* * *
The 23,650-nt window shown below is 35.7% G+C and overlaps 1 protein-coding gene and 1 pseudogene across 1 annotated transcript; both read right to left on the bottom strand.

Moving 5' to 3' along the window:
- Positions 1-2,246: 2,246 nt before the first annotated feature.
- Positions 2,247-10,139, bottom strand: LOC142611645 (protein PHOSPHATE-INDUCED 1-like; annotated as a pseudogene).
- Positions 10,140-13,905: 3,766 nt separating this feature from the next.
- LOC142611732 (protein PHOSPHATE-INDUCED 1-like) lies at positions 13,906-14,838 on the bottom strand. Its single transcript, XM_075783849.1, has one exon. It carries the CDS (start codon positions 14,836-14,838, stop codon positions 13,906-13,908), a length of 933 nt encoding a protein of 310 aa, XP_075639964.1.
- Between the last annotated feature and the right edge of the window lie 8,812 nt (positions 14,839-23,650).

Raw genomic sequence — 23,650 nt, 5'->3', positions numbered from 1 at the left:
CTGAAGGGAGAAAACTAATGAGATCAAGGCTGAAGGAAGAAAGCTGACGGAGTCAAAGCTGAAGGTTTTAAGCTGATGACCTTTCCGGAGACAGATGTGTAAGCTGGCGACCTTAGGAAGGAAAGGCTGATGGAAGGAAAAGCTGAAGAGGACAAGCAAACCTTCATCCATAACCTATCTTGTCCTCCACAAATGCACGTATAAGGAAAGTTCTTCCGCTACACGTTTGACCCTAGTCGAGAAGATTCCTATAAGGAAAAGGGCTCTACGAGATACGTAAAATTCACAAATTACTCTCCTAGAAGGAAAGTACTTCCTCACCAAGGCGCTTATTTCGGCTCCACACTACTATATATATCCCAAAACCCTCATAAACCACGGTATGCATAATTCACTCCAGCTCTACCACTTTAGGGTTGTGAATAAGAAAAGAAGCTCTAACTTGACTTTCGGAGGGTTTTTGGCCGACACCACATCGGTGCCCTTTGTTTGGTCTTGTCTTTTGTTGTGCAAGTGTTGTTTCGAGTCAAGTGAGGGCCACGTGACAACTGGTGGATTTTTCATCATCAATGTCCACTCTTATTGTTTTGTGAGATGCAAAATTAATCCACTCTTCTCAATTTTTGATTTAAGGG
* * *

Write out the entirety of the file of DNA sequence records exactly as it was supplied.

The 23,650-nt window shown below is 35.7% G+C and overlaps 1 protein-coding gene and 1 pseudogene across 1 annotated transcript; both read right to left on the bottom strand.

Moving 5' to 3' along the window:
- Positions 1-2,246: 2,246 nt before the first annotated feature.
- Positions 2,247-10,139, bottom strand: LOC142611645 (protein PHOSPHATE-INDUCED 1-like; annotated as a pseudogene).
- Positions 10,140-13,905: 3,766 nt separating this feature from the next.
- LOC142611732 (protein PHOSPHATE-INDUCED 1-like) lies at positions 13,906-14,838 on the bottom strand. Its single transcript, XM_075783849.1, has one exon. It carries the CDS (start codon positions 14,836-14,838, stop codon positions 13,906-13,908), a length of 933 nt encoding a protein of 310 aa, XP_075639964.1.
- Between the last annotated feature and the right edge of the window lie 8,812 nt (positions 14,839-23,650).

Raw genomic sequence — 23,650 nt, 5'->3', positions numbered from 1 at the left:
CTGAAGGGAGAAAACTAATGAGATCAAGGCTGAAGGAAGAAAGCTGACGGAGTCAAAGCTGAAGGTTTTAAGCTGATGACCTTTCCGGAGACAGATGTGTAAGCTGGCGACCTTAGGAAGGAAAGGCTGATGGAAGGAAAAGCTGAAGAGGACAAGCAAACCTTCATCCATAACCTATCTTGTCCTCCACAAATGCACGTATAAGGAAAGTTCTTCCGCTACACGTTTGACCCTAGTCGAGAAGATTCCTATAAGGAAAAGGGCTCTACGAGATACGTAAAATTCACAAATTACTCTCCTAGAAGGAAAGTACTTCCTCACCAAGGCGCTTATTTCGGCTCCACACTACTATATATATCCCAAAACCCTCATAAACCACGGTATGCATAATTCACTCCAGCTCTACCACTTTAGGGTTGTGAATAAGAAAAGAAGCTCTAACTTGACTTTCGGAGGGTTTTTGGCCGACACCACATCGGTGCCCTTTGTTTGGTCTTGTCTTTTGTTGTGCAAGTGTTGTTTCGAGTCAAGTGAGGGCCACGTGACAACTGGTGGATTTTTCATCATCAATGTCCACTCTTATTGTTTTGTGAGATGCAAAATTAATCCACTCTTCTCAATTTTTGATTTAAGGG